San Diego As the craft-beer faithful converge for the annual San Diego Beer Week — actually 10 days filled with countywide beer breakfasts, geek tours, ale marathons and “tap takeovers” – the local region is expected to get a significant economic buzz in the form of tourism benefits.
If past years are an indication, this year’s seventh annual event, organized by the San Diego Brewers Guild and scheduled for Nov. 6-15, should create a steady flow of hotel room bookings, brewery tours, and increased sales at local stores, bars and restaurants.
“It’s really become more about the retailers than the brewers themselves,” said Brewers Guild President Kevin Hopkins, noting that the more than 500 individual fest-related activities continue to attract a growing contingent of out-of-towners, including international visitors, along with local aficionados. “It brings together the beer community, but it’s also a great way to showcase San Diego.”
The San Diego Tourism Marketing District, which supplies some funding to help the Brewers Guild promote Beer Week, noted in a 2013 case study that Beer Week brought a 20-fold return on the district’s investment. Officials said $68,936 in fiscal year 2013 funding netted 5,943 hotel room night bookings and total room night revenue of $789,794.
Started in 2009, Beer Week is by far the largest of several local brew-centric festivals held annually, drawing more than 20,000 people to tastings, food pairings and other promotional events held at venues throughout the region.
Researchers note that Beer Week and its smaller brethren, along with regular tour and other programs hosted by the region’s larger brewers, provide a much-needed jolt to local tourism, filling hotel rooms and driving related business, especially during off-peak seasons, including fall and winter.
“It’s become a tourism magnet for the region,” said Vince Vasquez, senior policy analyst at National University System Institute for Policy Research in San Diego. “Something like Beer Week doesn’t have to compete with other activities that might be happening locally in the summer.”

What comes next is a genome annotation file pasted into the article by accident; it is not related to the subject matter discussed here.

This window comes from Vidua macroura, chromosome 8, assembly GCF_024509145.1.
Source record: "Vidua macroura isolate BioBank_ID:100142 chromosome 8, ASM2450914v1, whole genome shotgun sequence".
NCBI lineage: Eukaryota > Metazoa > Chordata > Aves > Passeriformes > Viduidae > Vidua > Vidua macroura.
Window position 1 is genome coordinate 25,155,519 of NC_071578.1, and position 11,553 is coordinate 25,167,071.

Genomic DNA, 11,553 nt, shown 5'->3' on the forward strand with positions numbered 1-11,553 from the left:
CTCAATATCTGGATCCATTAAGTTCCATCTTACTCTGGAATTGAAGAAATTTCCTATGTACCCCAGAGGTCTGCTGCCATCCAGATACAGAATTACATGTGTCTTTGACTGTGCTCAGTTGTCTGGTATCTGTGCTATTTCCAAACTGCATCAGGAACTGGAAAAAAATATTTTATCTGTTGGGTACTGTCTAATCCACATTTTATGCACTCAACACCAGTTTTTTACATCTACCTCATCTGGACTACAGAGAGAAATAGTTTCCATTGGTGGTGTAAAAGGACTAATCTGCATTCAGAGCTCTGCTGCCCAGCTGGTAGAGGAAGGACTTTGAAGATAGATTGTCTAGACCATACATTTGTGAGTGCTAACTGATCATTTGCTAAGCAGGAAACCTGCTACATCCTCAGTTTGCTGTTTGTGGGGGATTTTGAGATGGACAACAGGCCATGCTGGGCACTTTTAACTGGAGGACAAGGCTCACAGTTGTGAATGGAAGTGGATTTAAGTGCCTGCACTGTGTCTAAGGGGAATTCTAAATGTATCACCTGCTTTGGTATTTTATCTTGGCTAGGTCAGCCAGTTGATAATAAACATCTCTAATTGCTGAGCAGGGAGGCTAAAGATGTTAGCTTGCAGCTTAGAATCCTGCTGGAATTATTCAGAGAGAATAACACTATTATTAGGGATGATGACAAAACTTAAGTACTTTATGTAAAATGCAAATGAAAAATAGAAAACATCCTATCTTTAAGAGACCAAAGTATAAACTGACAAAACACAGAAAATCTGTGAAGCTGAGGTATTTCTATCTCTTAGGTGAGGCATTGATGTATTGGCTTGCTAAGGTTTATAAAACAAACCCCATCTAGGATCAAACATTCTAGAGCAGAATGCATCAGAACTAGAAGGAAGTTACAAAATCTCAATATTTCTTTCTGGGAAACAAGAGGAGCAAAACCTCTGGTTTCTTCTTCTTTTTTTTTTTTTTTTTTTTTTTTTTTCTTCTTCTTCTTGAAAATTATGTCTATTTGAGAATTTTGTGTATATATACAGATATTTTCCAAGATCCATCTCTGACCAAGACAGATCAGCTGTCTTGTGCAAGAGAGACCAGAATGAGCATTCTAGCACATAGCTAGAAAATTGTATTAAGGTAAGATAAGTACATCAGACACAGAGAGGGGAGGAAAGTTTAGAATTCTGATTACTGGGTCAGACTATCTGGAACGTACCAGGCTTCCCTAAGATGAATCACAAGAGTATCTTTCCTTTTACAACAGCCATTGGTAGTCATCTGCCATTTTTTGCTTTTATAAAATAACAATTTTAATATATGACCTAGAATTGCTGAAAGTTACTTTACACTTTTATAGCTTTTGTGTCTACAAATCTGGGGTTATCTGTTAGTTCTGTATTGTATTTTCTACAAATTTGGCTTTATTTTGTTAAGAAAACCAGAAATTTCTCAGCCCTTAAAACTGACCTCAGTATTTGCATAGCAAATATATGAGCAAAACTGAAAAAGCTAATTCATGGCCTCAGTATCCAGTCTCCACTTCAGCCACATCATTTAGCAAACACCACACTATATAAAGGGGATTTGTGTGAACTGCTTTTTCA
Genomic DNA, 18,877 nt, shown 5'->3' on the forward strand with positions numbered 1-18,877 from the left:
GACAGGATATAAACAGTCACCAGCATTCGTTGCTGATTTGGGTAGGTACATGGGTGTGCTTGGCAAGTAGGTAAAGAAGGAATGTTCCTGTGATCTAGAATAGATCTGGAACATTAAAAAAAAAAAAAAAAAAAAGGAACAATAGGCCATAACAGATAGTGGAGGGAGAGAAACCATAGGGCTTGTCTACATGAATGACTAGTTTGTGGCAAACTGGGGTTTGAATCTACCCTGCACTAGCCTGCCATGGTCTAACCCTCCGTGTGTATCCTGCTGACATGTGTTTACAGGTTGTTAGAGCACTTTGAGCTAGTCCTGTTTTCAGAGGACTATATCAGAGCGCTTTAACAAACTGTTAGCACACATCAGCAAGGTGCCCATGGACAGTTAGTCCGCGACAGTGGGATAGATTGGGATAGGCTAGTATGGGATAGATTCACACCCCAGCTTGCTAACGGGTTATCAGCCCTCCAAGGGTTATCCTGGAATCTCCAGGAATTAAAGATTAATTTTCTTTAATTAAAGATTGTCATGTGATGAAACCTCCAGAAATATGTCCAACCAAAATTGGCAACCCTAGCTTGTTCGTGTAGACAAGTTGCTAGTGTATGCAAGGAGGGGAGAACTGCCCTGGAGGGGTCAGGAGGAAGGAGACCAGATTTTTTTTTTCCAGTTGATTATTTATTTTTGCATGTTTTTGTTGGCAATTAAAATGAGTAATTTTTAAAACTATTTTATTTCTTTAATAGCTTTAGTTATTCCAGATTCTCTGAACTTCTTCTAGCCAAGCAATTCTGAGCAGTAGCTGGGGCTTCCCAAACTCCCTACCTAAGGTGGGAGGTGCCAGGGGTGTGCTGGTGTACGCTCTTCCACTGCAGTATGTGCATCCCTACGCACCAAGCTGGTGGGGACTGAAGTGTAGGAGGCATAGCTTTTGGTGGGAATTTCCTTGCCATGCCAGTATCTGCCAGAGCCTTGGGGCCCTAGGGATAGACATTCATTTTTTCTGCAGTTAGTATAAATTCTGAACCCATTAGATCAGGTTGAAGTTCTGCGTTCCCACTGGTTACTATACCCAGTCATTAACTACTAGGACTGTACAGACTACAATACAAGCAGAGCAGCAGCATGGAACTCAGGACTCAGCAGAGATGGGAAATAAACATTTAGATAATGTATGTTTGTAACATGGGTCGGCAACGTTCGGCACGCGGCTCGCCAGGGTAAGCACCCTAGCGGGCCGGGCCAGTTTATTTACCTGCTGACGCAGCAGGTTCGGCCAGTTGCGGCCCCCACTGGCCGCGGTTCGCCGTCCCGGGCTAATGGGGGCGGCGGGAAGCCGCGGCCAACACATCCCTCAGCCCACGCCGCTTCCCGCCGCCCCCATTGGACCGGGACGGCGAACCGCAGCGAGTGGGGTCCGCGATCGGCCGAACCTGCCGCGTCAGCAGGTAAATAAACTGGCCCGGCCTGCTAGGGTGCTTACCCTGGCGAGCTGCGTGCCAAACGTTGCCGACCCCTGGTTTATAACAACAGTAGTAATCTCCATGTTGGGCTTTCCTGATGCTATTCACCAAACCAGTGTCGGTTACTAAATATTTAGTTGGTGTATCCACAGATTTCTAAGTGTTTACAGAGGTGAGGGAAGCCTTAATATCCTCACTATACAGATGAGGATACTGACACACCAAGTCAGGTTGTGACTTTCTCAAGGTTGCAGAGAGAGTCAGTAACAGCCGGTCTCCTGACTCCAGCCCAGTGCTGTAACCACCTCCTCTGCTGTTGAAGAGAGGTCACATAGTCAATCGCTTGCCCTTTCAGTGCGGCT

Vasquez, who compiles an annual report on the craft beer industry’s regional economic impact — $600 million in 2014 — said San Diego County as of Oct. 21 had 114 licensed brewing facilities, with more in planning and approval stages.
The burgeoning popularity of craft beer has spawned a steady rise in visitors planning their local trips around brewery visits. Officials at Stone Brewing Co., the region’s largest craft beer maker, have estimated that the brewer’s main facility in Escondido is the third-largest visitor destination in North County, after San Diego Zoo Safari Park and Legoland California Resort.
In addition to Stone, Vasquez said many of the region’s other craft brewers offer facility tours and provide event spaces for meetings and other gatherings for special occasions. Local beer tours and events in recent years have been drawing a rising number of visitors from “drive-in” markets, such as Las Vegas, Phoenix, Northern California and Southern California, as well as East Coast and international cities.
Tour companies specializing in brewery visits have also seen a miniboom in the past few years. A recent Google search, for instance, turned up nearly a dozen tour and transportation companies offering guided visits to San Diego County beer-making sites.
Among the relative veterans of that business is Jon McDermott, co-owner of Brewery Tours of San Diego, who started the local company eight years ago with his wife Mindy. McDermott estimates that about 10,000 people booked tours through his company during 2014, with about 30 local brewers participating.
“We would have been happy to get 1,000 tours booked seven years ago,” said McDermott, who previously worked at local beer companies including Ballast Point Brewing & Spirits.
Events like Beer Week provide a dependable uptick, he said, but business generally remains steady throughout the year. Many locals book tours as part of birthday, bachelor and bachelorette parties, and McDermott has recently seen a rise in bookings by visitors from Japan and several European countries.
High-profile events such as Beer Week have become integral to larger regional tourism programs aimed at capitalizing on San Diego’s status as a craft beer capital.
Candice Eley, public relations director for the San Diego Tourism Authority, said craft beer is increasingly incorporated into advertising placed in several U.S. markets. Recent national placements, for instance, have targeted younger millennial consumers who have especially embraced craft beers.
One of those was a paid “sponsored content” placement on the popular website BuzzFeed, in which the Tourism Authority created an interactive quiz headlined “Which San Diego Craft Beer Are You?” In other instances, the local region continues to gain free exposure from rising national media coverage of craft beer’s growth.
“In the past, the goal was getting San Diego on the map in terms of craft beer,” Eley said. “Now the focus is on San Diego as a leading destination for craft beer.”